My nights in Paris have felt equally as mercurial as Jake’s. In August, I was on my way to a club in Le Marais with a 10 or 15-person group of NYU Paris students when we stumbled upon a Syrian family in the metro that was unsure of where to go; abruptly, we decided to help them and dedicated the next 40 minutes or so to carrying their suitcases and strollers, accompanying them on each train they needed to take to reach their destination. In September, after coming back from a day trip to Versailles, my travel partners and I made an impromptu decision to meet up with some new friends and explore the bars along Canal St. Martin—we didn’t go to sleep until past 7 AM. Just last week, after attending an alternative concert at the Bataclan, my friend and I decided to take a midnight stroll along La Rive Droite of the Seine river; it was a Tuesday night. Something about this city’s spirit lends itself to spontaneity. And something about the ends of these nights’ lends itself to self-reflection.
As I attempted to emulate in the previous paragraph, Hemingway uses Parisian streets and landmarks as authenticating details to indicate Jake’s movement around the city. To name a few examples, he cites Avenue de l’Opéra, Parc Montsouris, Boulevard Montparnasse, and Boulevard St. Michel. As a reader, these geographic indicators help me put the story in context and relate it to my own spatial understanding of Paris.
Furthermore, the fragments of dialogue that are embedded in this sequence individually contain little substance but conjointly convey deep emotional meaning. When Jake and Brett initially interact in the dancing club, they exchange some quick words, equally as resentful of one another’s romantic conquests:
“What possessed you to bring her?”
“I don’t know, I just brought her.”
“You’re getting damned romantic.”
“No, not now.”
“Let’s get out of here. She’s well taken care of.”
“Do you want to?”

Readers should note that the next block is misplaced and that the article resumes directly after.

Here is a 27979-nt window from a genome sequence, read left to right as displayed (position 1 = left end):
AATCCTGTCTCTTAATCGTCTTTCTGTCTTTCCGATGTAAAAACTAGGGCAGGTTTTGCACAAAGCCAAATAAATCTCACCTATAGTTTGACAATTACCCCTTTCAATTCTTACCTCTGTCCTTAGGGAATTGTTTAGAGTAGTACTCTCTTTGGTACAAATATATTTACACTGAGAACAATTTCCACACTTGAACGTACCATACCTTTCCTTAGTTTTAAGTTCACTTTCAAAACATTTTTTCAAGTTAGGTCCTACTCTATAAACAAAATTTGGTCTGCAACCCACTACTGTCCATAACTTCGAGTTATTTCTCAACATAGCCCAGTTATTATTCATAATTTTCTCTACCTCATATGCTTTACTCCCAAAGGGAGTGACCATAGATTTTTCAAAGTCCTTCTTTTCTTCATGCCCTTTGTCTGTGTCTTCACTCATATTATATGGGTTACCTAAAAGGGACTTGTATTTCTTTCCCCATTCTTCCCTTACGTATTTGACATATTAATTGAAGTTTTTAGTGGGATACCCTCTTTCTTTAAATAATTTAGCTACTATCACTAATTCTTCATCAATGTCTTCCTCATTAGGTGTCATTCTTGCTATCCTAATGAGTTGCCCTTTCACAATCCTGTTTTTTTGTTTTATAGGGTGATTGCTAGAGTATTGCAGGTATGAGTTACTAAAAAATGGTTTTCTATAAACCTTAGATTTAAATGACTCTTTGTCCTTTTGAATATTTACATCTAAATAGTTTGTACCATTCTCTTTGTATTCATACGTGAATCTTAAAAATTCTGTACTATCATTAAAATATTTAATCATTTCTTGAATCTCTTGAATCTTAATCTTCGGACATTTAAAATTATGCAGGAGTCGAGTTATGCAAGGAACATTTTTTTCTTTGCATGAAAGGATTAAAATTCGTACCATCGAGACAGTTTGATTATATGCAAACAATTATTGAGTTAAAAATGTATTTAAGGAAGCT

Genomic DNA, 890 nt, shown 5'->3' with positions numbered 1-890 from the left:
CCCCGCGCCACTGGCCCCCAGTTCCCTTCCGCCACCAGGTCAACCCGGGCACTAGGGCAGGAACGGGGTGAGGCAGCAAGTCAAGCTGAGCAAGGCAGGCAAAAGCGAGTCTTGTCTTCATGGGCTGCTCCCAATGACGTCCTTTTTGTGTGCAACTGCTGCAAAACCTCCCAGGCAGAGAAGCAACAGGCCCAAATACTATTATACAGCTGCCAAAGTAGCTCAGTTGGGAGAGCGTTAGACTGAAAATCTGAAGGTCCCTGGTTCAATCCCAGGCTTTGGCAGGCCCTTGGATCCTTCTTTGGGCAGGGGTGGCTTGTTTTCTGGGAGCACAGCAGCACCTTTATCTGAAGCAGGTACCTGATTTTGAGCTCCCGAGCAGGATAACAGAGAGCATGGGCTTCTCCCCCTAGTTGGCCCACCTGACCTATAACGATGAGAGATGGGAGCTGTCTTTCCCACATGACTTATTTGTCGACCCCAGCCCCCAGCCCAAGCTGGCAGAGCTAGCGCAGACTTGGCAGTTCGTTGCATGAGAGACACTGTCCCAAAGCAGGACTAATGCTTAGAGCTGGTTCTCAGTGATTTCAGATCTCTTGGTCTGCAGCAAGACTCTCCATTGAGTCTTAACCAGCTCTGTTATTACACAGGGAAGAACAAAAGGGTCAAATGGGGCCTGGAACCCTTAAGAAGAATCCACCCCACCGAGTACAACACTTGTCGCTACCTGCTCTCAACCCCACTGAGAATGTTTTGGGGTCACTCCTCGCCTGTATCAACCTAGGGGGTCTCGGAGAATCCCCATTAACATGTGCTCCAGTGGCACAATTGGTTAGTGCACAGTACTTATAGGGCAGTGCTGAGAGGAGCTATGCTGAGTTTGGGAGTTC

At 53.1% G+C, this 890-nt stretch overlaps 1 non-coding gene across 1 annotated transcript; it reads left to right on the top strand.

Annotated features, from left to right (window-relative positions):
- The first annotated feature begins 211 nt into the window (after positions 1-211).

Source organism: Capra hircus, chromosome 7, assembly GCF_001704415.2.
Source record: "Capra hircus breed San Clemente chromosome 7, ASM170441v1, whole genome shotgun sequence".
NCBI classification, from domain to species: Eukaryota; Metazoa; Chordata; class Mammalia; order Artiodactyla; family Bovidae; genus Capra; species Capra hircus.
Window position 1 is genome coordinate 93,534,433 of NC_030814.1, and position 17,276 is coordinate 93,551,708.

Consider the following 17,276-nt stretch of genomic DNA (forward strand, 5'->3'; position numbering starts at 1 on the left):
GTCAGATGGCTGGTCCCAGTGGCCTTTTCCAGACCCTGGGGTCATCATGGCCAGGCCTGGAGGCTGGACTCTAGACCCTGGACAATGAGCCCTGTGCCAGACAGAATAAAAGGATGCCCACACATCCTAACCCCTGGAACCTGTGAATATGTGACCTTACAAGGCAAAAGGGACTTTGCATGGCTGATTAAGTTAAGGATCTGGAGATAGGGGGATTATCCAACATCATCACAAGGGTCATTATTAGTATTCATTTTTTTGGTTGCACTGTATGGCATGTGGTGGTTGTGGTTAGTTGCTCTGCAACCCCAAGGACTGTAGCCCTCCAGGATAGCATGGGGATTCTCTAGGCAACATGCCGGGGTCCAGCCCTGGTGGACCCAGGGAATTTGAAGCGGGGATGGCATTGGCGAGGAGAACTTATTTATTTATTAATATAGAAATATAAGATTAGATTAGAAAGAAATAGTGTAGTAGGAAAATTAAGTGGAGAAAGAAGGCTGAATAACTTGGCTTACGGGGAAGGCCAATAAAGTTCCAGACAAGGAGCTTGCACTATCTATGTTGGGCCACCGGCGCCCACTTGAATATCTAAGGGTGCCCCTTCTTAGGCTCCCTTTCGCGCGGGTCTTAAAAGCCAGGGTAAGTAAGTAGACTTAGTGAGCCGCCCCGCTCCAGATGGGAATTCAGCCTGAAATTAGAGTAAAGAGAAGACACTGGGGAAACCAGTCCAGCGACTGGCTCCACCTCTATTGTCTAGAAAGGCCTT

“Would I ask you if I didn’t want to?” (31).
The chaotic back-and-forth of their interaction feels experiential; superficial, rapid remarks are conducive to nightlife environments. With music blaring, crowds rumbling, and alcohol flowing, we often can’t afford to say more than what’s on the surface. Additionally, the wielder of each piece of dialogue becomes unclear after a certain point (wait—which one of them said that? What are they referring to? What does that mean?). I can’t recount the number of conversations I’ve had which have developed in a similar manner in such settings.
In nearly every sense, Hemingway’s portrayal of Parisian nights runs in parallel with the memories I have collected so far. A night in Paris can indeed be a whirlwind of paradoxical emotions, places, sights, and sounds. A night in Paris can indeed end in the morning (actually, I have yet to go out in Paris and be in bed before 4 AM). A night in Paris can indeed be defined by fleeting, seemingly inconsequential chats. And a night in Paris can indeed result in stumbling into Shakespeare and Co. after a stroll over the Seine only to find “The Sun Also Rises” displayed at the very front of the entryway, a badge of honor for the iconic bookshop.
Reading this novel as my semester in Paris begins to wrap up and I become cognizant of the reality that my nights in Paris are limited has been truly invigorating. It is reassuring to know that I can always return to this literary masterpiece if I wish to be immersed in the city, after dark, once again.
Hemingway, Ernest. The Sun Also Rises. Scribner, 2006.